Basic Sewable Circuit

Combine a battery and LED light with conductive thread to make a basic sewable soft circuit on felt.

GATHER MATERIALS: (Vendors – Sparkfun, Adafruit, Amazon)

  • LED lights with resistors
  • battery (3 volt CR2032 coin size)
  • conductive thread (stainless steel thread)
  • scissors
  • round-nose pliers (to coil ends of LED resistors)
  • sewing needle (self-threading needles work best)
  • felt fabric
  • assorted sewing notions (fabric pencils, buttons, scrap fabric, sequins, regular sewing thread, etc.)


  1. Draw on paper to plan your design. Indicate placement for the battery and LED light and where the conductive thread will connect the components.
    1. Remember you will use one piece of conductive thread to connect “+” sides and a separate piece to connect “-” sides.
    2. Do not cross the positive and negative lines of conductive thread.
    3. Consider how you can use regular thread to complete non-conductive aspects of your design.
  2. Lay out your materials.
  3. Test batteries and LED light to ensure they work.

THINK ABOUT: How can the design use as little conductive thread as possible and still maintain a balance of conductivity and aesthetics?

PART TWO – MAKE THE FABRIC BATTERY POUCH: (There are sewable battery holders that you can purchase, but they are often too expensive to use with large groups.)

  1. Cut two squares of fabric (slightly larger than battery).
  2. Sew a small circle of conductive thread in center of each square (about ¼ or ½ size of battery).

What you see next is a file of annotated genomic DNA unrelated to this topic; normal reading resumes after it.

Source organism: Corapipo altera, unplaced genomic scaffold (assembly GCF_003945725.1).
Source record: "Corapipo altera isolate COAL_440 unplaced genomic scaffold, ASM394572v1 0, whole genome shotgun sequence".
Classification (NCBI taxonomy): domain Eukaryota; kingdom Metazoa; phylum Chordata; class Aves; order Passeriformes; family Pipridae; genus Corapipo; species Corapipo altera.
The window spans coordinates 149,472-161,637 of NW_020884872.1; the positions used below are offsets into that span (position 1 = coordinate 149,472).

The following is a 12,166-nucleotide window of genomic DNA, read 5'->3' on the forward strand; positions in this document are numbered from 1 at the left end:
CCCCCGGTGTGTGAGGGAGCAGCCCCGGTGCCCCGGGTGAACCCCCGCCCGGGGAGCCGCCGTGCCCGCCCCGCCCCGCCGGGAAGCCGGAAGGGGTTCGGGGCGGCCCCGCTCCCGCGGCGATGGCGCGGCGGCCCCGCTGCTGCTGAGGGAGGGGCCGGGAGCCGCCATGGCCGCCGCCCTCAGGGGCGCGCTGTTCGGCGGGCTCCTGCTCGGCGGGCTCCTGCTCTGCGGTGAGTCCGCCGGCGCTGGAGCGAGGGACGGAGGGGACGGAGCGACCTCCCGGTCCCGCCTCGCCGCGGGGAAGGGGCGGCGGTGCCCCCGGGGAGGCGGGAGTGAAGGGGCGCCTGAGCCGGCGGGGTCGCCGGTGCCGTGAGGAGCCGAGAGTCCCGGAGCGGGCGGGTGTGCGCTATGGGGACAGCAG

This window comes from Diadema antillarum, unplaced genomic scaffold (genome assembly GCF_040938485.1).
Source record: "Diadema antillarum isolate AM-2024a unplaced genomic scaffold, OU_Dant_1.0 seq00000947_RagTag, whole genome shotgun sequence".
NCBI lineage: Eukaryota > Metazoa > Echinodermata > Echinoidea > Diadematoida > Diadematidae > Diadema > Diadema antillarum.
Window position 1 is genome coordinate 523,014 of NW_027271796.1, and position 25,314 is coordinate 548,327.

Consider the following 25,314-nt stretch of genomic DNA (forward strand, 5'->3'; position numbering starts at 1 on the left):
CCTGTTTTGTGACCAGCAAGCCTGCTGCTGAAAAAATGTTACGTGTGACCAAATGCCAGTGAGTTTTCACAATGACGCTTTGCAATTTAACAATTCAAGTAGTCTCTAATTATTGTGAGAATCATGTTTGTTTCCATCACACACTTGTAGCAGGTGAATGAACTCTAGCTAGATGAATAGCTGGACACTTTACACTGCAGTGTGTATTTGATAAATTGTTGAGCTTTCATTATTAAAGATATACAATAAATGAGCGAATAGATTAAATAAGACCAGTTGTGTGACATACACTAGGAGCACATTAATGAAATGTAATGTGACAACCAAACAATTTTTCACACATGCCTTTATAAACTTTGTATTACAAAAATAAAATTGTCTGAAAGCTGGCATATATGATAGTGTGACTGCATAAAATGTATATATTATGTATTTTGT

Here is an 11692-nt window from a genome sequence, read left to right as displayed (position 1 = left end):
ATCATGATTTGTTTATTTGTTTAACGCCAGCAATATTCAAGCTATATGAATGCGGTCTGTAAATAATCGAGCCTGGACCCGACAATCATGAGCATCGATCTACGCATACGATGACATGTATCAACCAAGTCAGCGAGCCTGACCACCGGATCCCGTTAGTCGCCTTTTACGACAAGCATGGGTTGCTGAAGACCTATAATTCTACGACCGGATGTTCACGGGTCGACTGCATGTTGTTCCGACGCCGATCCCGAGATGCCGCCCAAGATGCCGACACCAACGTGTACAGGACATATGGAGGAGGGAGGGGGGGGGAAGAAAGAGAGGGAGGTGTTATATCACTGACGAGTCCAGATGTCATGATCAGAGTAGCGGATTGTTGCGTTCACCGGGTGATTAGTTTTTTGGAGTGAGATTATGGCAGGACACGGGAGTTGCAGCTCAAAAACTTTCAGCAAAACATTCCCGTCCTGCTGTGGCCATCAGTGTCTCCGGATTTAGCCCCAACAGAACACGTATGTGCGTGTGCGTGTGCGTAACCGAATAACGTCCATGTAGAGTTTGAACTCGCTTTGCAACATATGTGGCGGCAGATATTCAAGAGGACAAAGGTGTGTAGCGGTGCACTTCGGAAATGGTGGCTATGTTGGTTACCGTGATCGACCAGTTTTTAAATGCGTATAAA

3. Use regular thread to stitch three sides of squares into a pouch (leaving one side open for access).
  4. Test to make sure battery fits. Make sure battery is accessible for replacement. Used batteries cannot be thrown in regular trash and must be disposed of properly.

THINK ABOUT: How much conductive thread is needed to ensure maximum power from the battery pouch?


  1. Mark the longer “+” lead of the LED light(s) with Sharpie marker.
  2. Coil resistor ends of LED light(s) into sewable circles.
  3. Sew components onto fabric. Remember to use separate pieces of conductive thread for “+” and “-” connections.
  4. Secure ends with hot glue.

THINK ABOUT: How can you insulate the conductive thread without compromising the aesthetics of the design?


  • How can you create an on/off switch to save the battery power?
  • How many LEDs can you power with one battery? What other types of circuit designs can you use to power more than one component?
  • How can you use more fabric and conductive thread to create a switch that turns the circuit on and off?
  • What other conductive materials can you use to make the sewable circuit interactive?